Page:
York-Adams League boys' basketball standout gets scholarship offer from Penn State
- Gettysburg High's Quadir Copeland has received a scholarship offer from Penn State.
- Copeland averaged 22.1 points-per-game last season for the Warriors.
- Copeland also has NCAA Division I scholarship offers from La Salle and Siena.
It wasn’t a surprise to Quadir Copeland when he had a message from a Penn State University men’s basketball assistant coach two weeks ago.
The Gettysburg High School hoops standout led the Warriors to an undefeated regular season and 23 overall wins last year as a junior. The 6-foot, 6-inch point guard, who is equally adept at setting up his teammates for an easy layup or dunking on a defender, has been waiting for the time when the results of his hard work would start to show up in big-time scholarship offers.
That moment came earlier this week when Copeland received an offer to play at Penn State from head coach Pat Chambers, his third NCAA Division I offer. The Nittany Lions are coming off a strong 2019-2020 season, going 21-10 overall and 11-9 in the Big Ten Conference. The Lions appeared destined for an NCAA berth when the coronavirus pandemic ended the college basketball season.
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Copeland said he has been working out at least five hours per day this offseason, so while he was honored to get a scholarship from a Power Five program such as Penn State, it seemed like only a matter of time before the effort he's put into the sport paid off.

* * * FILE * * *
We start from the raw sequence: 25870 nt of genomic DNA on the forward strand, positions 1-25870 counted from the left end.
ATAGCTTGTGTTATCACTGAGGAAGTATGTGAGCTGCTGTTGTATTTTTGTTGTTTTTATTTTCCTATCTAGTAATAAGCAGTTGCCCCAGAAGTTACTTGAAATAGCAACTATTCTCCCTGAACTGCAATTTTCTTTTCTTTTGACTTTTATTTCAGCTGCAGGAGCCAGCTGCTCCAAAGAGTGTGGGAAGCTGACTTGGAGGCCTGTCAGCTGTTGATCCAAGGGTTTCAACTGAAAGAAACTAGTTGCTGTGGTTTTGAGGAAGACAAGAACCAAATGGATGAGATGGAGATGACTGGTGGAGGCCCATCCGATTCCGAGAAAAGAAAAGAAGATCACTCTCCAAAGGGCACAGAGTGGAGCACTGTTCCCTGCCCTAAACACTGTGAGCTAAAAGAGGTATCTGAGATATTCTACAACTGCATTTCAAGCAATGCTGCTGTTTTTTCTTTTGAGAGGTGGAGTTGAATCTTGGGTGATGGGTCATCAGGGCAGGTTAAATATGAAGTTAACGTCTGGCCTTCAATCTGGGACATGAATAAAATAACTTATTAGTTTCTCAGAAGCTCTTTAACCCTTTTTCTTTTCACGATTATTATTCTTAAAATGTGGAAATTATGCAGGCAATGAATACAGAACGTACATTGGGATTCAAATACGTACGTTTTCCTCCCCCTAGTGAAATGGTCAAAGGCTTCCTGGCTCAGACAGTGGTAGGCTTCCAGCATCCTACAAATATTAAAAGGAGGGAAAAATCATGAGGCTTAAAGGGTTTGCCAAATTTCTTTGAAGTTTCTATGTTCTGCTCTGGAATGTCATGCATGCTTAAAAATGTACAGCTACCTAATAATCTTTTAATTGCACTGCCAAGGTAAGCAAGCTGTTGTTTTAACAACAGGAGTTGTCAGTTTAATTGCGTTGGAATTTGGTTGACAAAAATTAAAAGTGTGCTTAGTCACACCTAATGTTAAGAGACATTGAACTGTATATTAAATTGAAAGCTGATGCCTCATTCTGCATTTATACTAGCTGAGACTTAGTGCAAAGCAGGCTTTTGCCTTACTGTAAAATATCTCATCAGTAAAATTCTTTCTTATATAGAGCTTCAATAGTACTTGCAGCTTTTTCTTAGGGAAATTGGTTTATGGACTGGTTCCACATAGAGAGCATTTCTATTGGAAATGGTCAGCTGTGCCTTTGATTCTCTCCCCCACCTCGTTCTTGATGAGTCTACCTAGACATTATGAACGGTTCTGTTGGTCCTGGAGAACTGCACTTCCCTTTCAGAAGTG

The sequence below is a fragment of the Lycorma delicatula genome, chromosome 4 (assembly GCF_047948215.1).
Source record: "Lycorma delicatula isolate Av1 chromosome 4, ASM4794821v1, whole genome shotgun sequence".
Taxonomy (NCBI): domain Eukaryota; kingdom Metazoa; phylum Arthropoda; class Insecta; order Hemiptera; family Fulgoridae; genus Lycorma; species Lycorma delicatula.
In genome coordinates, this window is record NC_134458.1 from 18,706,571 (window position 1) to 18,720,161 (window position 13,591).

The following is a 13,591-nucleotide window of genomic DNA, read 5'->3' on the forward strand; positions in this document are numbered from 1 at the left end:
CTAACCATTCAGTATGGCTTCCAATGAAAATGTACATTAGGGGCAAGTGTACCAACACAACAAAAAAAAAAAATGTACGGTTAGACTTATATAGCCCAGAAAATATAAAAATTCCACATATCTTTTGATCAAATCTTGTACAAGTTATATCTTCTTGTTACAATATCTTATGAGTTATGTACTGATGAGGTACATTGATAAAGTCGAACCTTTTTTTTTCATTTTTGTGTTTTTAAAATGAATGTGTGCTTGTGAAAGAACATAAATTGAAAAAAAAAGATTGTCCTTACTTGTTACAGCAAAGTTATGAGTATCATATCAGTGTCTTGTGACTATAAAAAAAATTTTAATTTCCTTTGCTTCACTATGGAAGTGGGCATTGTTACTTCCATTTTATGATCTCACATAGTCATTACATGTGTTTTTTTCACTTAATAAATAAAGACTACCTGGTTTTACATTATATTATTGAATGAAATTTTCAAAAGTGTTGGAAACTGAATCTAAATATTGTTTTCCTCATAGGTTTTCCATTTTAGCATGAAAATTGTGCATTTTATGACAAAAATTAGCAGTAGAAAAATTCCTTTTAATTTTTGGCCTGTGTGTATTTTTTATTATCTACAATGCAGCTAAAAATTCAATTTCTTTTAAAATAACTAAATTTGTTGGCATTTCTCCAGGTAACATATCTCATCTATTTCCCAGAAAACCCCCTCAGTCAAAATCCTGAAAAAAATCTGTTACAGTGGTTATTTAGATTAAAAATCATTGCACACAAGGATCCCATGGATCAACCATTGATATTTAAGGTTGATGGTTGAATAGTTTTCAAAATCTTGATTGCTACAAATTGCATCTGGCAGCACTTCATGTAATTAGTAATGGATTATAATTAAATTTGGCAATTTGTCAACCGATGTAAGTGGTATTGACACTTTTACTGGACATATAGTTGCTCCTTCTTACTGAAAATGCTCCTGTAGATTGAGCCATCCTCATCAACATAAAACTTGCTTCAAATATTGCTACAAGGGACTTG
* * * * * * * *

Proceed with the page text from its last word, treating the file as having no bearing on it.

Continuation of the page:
“I was happy, don’t get me wrong, but I felt that I had worked hard enough to get this,” Copeland said. “I feel like if someone works hard enough for something it’s rightfully theirs.”
The Warriors’ guard was third in the York-Adams League in scoring last season with a 22.1 points-per-game average. He scored 31 points in a District 3 Class 5-A playoff game. His first two NCAA Division I offers came from La Salle University (15-15 last season) and Siena College (20-10 last season). Penn State, however, is his first offer from a Power Five program.
Copeland is originally from Philadelphia, Pennsylvania, and would join a number of players from his hometown if he chose to play for the Nittany Lions. Chambers has created a recruiting pipeline from the city to Happy Valley, including 2020 seniors Lamar Steves and Mike Watkins.
Copeland said he is from a similar area to Watkins and that he knows Sam Sessoms, also from Philadelphia, a new addition to the Penn State team via a transfer from Binghamton University. Copeland said that it was cool to get an offer from a school that has helped players from his hometown have success.
With the Nike Elite Youth Basketball League AAU season canceled, Copeland is focused on training and attending camps to get better and gain more exposure to college coaches. Copeland would have played for Team Final in the Nike EYBL season, which has featured NBA players Dion Waiters, Tyreke Evans, Michael Kidd-Gilchrist and Rondae Hollis-Jefferson.
Although his list of offers stands at three, Copeland believes that, with the daily hours of hard work he continues to put in, it’s likely the Nittany Lions will have to compete with a few other Power Five programs to land the Warriors’ playmaker. He had to wait a while for elite teams to take notice, but now that they are, his three-a-day workouts and 500 shots per day were all worth it.
“It feels good because I have been working hard for this, waiting for this opportunity and now it’s finally here,” Copeland said. “It definitely feels good for everyone to finally see my talent and be able to showcase my talent on the highest level.”
Reach Rob Rose at email@example.com.